It’s a strange time in travel—I should know, having spent the past two weeks circumnavigating the globe. Hong Kong was the first stop on my recent seven-day trip to Asia, followed by Singapore, Bangkok, and Chiang Mai. Then, three days after returning to New York, I took the Acela up to Boston for a meeting of Travel + Leisure’s Travel Agent Advisory Board (TAAB), a group of 16 super-agents who account for a mind-boggling proportion of U.S. leisure and business travel bookings. As always, I listened closely to the insights they provided. Herewith, a quick look at the wisdom I acquired along the way.

The fuel crisis continues to impact New York–Asia direct flights. Sadly for those of us who celebrated the launch of Thai Airways’ nonstop route from JFK to Bangkok, the sky-high cost of carrying fuel means that it will be flown no more. Opting for this service-savvy carrier will once again require a stop in L.A. But no matter how you access the continent, Asia has abundant pleasures waiting to be uncovered: this month we examine the tantalizing but still relatively untapped South Korean capital of Seoul with contributing editor Gary Shteyngart (“Rediscovering Seoul”).

Dedicated travelers won’t be surprised by this news: it’s projected that from October to December this year, the number of available airline seats will have been reduced by 60 million compared with the same period in 2007. Read “America’s Best and Worst Airports 2008” for more on flying now, and our tips on avoiding flight delays.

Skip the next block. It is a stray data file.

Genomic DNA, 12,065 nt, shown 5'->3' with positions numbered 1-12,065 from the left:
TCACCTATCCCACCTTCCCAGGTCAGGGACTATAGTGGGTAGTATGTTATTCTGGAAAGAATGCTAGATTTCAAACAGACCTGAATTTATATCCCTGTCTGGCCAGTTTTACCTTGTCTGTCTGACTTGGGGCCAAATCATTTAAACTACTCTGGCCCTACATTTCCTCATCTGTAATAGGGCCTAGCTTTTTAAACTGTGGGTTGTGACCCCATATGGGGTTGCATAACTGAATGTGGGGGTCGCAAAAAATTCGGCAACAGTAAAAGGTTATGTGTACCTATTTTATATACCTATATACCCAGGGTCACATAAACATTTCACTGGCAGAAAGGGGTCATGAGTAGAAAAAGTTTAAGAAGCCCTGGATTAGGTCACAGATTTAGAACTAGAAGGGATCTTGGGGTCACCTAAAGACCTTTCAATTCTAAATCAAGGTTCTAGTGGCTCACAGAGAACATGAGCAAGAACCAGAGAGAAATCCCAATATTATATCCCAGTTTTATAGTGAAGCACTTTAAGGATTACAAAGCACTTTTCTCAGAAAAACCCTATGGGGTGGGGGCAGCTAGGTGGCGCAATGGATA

Fortunately, on the good-news side, multigenerational travel, a trend that took off post-9/11 as a way to keep loved ones close, is alive and well. Our TAAB agents reported much demand for resort villas, contiguous rooms, and staterooms on cruise ships to accommodate the whole clan.

More good news, at least from the traveler’s point of view: you may not be too late to book a great escape during the December holiday season. At press time, there were still rooms available at hotels and resorts whose waiting lists usually never budge—as well as opportunities to reserve for less than the standard one-week or 10-day minimum. As our cover story reveals, you’ll find a few low-key—and affordable—options in Barbados in contributing editor Tom Austin’s “The Rebirth of Barbados.”

U.S. travel is hotter than ever, according to our TAAB agents, who have been coming up with dollar-wise alternatives to Europe (e.g., bagpipes sounding on the bluffs at the Ritz-Carlton, Half Moon Bay). Interested in a classic spot with a new twist?Waikiki may fill the bill, as writer Guy Trebay illustrates in “The Hawaiian Paradise of Waikiki.”

France appears to be staging a comeback for U.S. travelers. In this issue, we drop by a new Paris hotel and a classic Alpine resort; plus the best affordable restaurants in Paris and a handful of other cities with contributing editor Anya von Bremzen, in “37 Affordable European Restaurants.”

Finally, despite the apparent boom in online booking sites, our TAAB agents reported that having a trusted adviser is more important to travelers than ever. For those of our readers who are DIY devotees (or who research online as a complement to using their invaluable experts), we offer “The Top Travel Websites Now,” our guide to 33 great sources that will put you one click closer to getting the information you need.